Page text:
The U.S. Women’s National Team is ranked No. 1 in the world. An unprecedented four players were shortlisted for FIFA’s player of the year award days ago. Earlier this summer, they danced — almost gliding past opponents rendered invisible — to their record fourth World Cup win with a panache seldom seen on the world stage.
It wasn’t surprising, then, that pay discrepancies with the men’s team led to a national outcry that followed the U.S. women’s team throughout the World Cup and its ensuing victory tour stateside.
The slogan “Equal Pay for Equal Play!” has since dominated any conversation about the women’s team. The chant drowned out Carli Lloyd’s lifting of the World Cup trophy skyward on the winner’s podium; “equal pay” overshadowed a moment where only sunshine and joy should triumph.
Like most things though, it’s not that simple. Understanding these nuances is crucial to understanding the state of men’s and women’s soccer in the U.S.
The men and women have different contract bargaining agreements (CBAs), which means they have different pay structures. For example, from 2010 to 2018, the women made $34.1 million in salaries and game bonuses, while the men only made $26.4 million, according to the United States Soccer Federation (USSF).
Part of the reason the women made more domestically is because they are salaried employees, whereas the men are paid on a per-diem basis. Furthermore, the women have added health benefits — something the men lack entirely. The men don’t mind, though: The wealthy professional clubs they play for pay them more money with better benefits than the USSF ever could.
FIFA’s tournament bonuses only cloud the issue. For example, in the 2018 World Cup — oh wait, the men didn’t qualify. And that was detrimental to their earnings that year. In fact, as Soccer America’s Beau Dure has explained, it would have been hard for players on the men’s national team to make $100,000 in 2018.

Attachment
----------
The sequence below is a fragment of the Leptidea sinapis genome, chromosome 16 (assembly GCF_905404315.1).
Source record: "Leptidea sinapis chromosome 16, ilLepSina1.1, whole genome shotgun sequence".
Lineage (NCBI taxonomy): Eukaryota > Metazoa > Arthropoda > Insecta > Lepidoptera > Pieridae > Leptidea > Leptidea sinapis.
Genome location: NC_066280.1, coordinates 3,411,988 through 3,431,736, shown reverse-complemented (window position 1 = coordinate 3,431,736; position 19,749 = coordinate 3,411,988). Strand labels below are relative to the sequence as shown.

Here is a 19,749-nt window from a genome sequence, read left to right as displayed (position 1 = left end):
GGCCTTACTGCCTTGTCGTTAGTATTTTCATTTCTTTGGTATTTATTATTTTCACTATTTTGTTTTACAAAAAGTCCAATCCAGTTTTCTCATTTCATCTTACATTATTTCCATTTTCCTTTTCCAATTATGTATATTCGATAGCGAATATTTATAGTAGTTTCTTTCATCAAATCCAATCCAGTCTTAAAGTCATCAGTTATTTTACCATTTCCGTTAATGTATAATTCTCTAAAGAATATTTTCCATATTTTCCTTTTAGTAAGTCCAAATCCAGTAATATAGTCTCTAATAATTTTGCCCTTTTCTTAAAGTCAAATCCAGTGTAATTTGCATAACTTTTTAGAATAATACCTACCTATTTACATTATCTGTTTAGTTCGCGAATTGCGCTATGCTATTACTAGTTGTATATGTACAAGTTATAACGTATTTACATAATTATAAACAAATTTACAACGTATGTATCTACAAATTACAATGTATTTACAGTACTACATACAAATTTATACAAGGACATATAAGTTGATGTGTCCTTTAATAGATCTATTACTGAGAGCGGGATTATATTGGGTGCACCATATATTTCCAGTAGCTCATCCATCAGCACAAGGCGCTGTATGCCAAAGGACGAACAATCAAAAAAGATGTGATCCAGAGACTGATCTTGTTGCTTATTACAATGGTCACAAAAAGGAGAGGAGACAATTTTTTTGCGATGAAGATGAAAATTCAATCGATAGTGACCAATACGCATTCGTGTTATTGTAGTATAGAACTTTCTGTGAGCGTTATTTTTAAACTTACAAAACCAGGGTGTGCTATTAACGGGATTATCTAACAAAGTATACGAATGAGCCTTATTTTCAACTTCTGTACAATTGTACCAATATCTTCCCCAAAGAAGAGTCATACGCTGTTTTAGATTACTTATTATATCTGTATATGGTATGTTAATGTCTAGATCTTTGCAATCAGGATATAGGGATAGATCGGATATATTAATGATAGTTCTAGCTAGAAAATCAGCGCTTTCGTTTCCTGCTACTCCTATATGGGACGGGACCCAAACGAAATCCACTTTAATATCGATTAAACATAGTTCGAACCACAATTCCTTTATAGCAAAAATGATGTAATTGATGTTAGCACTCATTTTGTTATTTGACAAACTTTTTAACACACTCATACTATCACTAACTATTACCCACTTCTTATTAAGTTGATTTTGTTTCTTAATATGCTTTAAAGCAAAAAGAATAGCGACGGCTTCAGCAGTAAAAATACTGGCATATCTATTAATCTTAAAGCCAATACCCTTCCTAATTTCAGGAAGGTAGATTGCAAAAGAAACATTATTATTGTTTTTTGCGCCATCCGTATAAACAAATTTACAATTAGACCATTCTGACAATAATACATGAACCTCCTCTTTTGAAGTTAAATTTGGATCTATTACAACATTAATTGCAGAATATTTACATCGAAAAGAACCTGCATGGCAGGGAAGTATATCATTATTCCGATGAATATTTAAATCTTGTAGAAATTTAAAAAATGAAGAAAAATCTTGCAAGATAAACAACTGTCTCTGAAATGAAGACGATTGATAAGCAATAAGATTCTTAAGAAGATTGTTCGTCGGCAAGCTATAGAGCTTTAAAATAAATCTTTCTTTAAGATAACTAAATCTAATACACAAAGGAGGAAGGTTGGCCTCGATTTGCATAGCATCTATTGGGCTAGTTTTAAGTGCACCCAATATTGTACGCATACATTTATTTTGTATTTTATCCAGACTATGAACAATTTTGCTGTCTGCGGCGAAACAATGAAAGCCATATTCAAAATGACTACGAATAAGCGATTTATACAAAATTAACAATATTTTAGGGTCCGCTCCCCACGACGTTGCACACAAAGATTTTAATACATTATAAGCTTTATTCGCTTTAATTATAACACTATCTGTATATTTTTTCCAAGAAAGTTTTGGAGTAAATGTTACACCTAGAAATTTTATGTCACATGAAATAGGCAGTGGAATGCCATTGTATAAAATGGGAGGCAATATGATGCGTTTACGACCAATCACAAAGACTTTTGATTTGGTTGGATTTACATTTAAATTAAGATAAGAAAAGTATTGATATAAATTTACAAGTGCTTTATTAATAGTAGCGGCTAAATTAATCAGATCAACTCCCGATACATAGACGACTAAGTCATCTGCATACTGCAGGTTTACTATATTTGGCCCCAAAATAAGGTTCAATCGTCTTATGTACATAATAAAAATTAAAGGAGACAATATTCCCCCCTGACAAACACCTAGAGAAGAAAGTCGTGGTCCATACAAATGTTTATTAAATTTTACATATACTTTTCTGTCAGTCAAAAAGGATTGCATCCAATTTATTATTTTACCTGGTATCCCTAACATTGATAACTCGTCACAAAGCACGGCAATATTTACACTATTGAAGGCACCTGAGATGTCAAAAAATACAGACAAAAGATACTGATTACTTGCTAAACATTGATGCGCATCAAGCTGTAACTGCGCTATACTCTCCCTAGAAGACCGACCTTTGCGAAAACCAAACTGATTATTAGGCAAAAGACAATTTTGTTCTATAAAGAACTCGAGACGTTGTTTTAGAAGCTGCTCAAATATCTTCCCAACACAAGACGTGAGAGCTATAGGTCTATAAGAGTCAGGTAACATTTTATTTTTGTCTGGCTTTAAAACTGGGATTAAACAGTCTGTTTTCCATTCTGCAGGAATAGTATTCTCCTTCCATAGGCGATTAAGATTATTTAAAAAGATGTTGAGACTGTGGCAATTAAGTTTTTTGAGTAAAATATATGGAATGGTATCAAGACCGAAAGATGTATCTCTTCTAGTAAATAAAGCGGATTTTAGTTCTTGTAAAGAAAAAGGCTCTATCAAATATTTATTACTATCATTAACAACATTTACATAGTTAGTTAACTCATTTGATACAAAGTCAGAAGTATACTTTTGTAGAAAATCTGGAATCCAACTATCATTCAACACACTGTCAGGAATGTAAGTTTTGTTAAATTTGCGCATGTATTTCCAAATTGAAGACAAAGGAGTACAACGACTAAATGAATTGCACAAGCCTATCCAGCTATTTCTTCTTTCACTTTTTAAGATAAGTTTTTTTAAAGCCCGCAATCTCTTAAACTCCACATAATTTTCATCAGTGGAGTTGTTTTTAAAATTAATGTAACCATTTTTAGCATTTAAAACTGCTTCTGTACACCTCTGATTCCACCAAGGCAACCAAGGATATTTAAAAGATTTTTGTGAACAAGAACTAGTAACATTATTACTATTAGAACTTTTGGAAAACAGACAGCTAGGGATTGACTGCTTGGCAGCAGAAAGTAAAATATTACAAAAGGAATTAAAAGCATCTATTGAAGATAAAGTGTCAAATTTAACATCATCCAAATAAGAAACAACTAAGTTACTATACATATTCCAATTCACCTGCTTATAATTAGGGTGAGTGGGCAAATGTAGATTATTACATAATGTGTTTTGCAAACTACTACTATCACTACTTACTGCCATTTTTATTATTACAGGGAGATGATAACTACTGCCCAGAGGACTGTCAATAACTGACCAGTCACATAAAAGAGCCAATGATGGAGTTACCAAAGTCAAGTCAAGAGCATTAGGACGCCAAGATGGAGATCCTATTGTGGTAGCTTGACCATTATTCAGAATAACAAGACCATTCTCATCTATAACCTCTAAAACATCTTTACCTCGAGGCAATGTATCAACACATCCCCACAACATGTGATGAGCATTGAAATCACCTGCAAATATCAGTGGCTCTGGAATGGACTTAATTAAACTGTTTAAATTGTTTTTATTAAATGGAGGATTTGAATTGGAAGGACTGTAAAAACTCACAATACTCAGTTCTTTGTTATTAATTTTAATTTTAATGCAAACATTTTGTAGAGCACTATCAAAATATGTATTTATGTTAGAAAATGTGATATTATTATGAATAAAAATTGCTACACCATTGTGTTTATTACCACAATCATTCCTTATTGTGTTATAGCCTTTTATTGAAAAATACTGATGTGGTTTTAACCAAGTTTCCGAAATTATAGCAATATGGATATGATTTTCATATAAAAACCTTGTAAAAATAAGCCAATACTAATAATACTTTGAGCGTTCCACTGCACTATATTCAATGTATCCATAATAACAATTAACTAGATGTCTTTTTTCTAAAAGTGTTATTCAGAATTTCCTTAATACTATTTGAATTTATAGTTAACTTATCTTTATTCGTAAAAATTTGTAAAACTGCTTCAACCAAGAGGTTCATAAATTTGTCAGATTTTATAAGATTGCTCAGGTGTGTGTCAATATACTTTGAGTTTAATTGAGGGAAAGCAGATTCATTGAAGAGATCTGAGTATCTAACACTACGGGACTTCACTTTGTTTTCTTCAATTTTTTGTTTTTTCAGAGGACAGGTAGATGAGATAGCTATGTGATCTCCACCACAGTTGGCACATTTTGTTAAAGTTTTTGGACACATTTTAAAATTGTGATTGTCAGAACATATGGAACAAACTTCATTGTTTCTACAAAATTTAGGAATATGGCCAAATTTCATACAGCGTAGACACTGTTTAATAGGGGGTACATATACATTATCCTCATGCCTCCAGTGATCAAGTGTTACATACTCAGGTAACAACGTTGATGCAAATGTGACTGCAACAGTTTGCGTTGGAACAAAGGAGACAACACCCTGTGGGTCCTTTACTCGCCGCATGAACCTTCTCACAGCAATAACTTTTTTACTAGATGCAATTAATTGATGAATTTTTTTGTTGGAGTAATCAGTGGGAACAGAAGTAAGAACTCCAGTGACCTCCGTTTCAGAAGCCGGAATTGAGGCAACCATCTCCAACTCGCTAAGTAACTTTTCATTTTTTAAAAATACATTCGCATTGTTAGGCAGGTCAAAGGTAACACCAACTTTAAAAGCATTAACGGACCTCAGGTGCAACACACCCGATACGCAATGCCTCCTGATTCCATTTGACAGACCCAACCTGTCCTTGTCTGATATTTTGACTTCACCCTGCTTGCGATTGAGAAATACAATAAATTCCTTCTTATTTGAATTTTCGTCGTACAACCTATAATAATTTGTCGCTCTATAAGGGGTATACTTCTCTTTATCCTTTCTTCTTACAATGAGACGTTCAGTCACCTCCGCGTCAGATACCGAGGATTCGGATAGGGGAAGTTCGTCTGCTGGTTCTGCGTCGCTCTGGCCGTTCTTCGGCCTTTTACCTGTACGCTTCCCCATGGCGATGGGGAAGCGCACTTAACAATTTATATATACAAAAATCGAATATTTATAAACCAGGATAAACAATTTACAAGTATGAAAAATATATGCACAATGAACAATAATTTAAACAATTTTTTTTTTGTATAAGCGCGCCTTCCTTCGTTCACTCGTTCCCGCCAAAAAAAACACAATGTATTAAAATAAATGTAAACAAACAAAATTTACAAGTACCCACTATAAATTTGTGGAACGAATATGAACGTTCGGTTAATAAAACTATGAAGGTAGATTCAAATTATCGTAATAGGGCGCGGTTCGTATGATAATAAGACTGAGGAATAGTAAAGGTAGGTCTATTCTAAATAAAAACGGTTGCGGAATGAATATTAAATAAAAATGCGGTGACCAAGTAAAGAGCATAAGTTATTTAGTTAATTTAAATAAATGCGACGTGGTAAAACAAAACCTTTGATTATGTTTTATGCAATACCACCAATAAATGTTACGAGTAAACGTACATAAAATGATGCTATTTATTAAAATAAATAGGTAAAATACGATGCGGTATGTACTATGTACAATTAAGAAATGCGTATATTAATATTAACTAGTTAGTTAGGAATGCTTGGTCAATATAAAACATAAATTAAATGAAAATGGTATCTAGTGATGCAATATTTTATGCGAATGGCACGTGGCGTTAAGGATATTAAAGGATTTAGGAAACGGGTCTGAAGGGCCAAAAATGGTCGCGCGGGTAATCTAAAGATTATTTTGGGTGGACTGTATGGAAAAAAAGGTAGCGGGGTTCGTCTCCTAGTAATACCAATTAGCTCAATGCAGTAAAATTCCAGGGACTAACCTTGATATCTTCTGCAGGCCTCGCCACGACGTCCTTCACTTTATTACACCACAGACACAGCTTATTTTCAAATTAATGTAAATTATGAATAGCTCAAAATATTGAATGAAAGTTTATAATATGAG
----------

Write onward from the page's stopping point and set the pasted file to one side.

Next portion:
On the other hand, 19 players on the women’s team were guaranteed at least $100,000 at the start of 2018. That makes sense, as the men don’t need FIFA money — they’re paid by their clubs. The women, on the other hand, depend on the national team to make a living.
In 2014, the men’s team made it to the round of 16 of the World Cup, reaping a FIFA bonus of $9 million — more than double the $4 million that the women’s team earned when they won the tournament.
Earnings are also largely contingent on TV deals. If FIFA could quantify how much the women’s and men’s World Cups were worth on TV, then perhaps it could provide more equitable bonuses.
However, FIFA packages the women’s and men’s World Cups together. How can you ask how much to be paid when you don’t know how much your product is worth?
At the same time, women’s soccer has never been more popular than it is today, as indicated by this summer’s TV ratings. FIFA would be smart to market the tournaments separately in the future so that they can begin to compensate the participants equitably — not to mention financially capitalize on one of the fastest growing sports events in the world.